Multiaxial active isolation for seismic protection of buildings

Chia Ming Chang, Billie F. Spencer, Pengfei Shi

Research output: Contribution to journalArticlepeer-review


Passive isolation has been widely accepted as an effective means for the protection of structures against seismic hazards. The isolation bearings, typically placed at the base of the structure, increase the flexibility of the structure and shift its fundamental frequency away from the dominant frequency of seismic excitations, resulting in significantly reduced interstory drifts and floor accelerations. During severe earthquakes, the performance of passive isolation systems is usually achieved at the expense of having large base displacements. Alternatively, active isolation combines isolation bearings with adaptive actuators to effectively mitigate the base displacements, while maintaining reasonable interstory drifts and floor accelerations. Despite successfully theoretical proof documented in previous studies, most experimental implementations only verified active isolation with unit-axial actuators under unidirectional excitations. Earthquakes are intrinsically multidimensional, resulting in out-of-plane responses such as torsional responses. Therefore, the focus of this paper is the development and experimental verification of active isolation strategies for multistory buildings subjected to bidirectional earthquake loadings. First, a model building is designed to be dynamically similar to a representative full-scale structure. The selected isolation bearings feature low friction and high vertical stiffness, providing stable behavior. In the context of the multidimensional response control, three custom-manufactured and appropriately scaled actuators are employed to mitigate both in-plane and out-of-plane responses. In addition, the structure is subjected to multi-directional earthquake ground motion. To obtain a high-fidelity model of the active isolation systems, the authors propose a hybrid identification approach, which combines the advantages of the lumped mass model and nonparametric methods. Control-structure interaction is also included in the identified model to further enhance the control authority. By employing the H2/LQG control algorithm, the controllers for the hydraulic actuators are shown to offer high performance and good robustness. Active isolation is found to possess the ability to reduce base displacements and produce comparable accelerations and interstory drifts to passive isolation. The proposed active isolation strategies are validated experimentally for a six-story building tested on the six-degree-of-freedom shake table in the Smart Structures Technology Laboratory at the University of Illinois at Urbana-Champaign.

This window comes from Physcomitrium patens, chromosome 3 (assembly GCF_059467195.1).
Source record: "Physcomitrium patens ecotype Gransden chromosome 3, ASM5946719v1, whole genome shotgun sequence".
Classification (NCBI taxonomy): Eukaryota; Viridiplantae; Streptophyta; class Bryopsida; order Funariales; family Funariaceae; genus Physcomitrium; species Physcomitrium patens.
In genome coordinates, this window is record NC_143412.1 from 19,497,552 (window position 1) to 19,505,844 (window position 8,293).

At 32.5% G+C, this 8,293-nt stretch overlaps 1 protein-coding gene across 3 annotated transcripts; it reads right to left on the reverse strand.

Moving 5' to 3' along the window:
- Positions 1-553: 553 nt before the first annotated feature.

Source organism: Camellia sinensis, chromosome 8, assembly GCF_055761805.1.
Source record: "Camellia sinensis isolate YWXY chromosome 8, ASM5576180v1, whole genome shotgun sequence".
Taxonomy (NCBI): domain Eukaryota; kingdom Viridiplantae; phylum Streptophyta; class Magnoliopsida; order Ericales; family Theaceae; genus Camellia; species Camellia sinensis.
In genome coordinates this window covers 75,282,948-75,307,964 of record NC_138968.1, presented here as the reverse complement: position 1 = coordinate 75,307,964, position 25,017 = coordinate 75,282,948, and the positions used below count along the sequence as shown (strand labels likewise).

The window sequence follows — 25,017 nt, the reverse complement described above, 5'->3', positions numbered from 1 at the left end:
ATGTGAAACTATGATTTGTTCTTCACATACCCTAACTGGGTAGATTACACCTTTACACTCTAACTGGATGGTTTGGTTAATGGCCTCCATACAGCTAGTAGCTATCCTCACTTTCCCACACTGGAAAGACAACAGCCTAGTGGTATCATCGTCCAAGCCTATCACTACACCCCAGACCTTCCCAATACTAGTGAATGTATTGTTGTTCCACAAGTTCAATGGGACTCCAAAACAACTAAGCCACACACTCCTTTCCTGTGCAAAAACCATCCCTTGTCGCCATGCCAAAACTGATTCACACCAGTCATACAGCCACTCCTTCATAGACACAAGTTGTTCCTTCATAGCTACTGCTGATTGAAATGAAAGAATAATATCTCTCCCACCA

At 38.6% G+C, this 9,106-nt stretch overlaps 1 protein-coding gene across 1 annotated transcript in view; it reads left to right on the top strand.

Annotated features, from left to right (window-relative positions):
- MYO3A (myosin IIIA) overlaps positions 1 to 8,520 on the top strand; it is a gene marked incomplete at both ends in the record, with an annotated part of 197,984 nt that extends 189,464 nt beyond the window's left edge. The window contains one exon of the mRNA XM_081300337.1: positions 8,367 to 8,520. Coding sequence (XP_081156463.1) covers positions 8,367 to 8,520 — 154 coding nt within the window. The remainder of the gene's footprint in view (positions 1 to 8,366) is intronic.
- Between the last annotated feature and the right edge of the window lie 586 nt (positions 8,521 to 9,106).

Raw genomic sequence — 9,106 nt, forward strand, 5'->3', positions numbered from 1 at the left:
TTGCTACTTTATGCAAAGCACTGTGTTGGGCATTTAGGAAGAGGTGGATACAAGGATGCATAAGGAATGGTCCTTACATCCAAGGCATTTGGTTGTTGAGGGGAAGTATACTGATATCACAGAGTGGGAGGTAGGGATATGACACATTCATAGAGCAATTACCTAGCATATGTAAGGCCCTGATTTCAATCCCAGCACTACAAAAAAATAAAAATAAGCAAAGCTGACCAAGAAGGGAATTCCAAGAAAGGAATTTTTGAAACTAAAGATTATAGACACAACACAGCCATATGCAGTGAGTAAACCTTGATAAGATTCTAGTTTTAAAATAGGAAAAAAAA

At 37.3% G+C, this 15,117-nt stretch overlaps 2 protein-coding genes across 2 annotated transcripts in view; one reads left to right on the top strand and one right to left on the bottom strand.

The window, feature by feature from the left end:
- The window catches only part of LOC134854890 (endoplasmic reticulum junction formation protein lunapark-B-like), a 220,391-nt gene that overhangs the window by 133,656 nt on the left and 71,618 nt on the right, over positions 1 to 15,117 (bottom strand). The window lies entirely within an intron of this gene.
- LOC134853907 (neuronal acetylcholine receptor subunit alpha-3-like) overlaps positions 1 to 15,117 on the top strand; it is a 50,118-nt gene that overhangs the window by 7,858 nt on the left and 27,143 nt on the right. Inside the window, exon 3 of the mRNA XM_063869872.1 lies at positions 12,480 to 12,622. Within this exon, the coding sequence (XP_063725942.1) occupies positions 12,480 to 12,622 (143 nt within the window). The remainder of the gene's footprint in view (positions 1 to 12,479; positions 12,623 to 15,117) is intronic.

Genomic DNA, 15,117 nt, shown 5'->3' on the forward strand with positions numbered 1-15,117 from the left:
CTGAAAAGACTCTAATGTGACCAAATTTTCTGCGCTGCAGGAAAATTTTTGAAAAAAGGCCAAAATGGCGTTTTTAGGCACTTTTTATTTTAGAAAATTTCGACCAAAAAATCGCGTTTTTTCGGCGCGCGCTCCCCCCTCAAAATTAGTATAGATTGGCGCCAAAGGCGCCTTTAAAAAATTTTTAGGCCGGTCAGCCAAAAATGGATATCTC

Original languageEnglish (US)
Pages (from-to)484-502
Number of pages19
JournalStructural Control and Health Monitoring
Issue number4
StatePublished - Apr 2014


  • active base isolation
  • bidirectional ground excitations
  • experimental verification
  • hybrid system identification
  • multiaxial actuators

ASJC Scopus subject areas

  • Civil and Structural Engineering
  • Building and Construction
  • Mechanics of Materials


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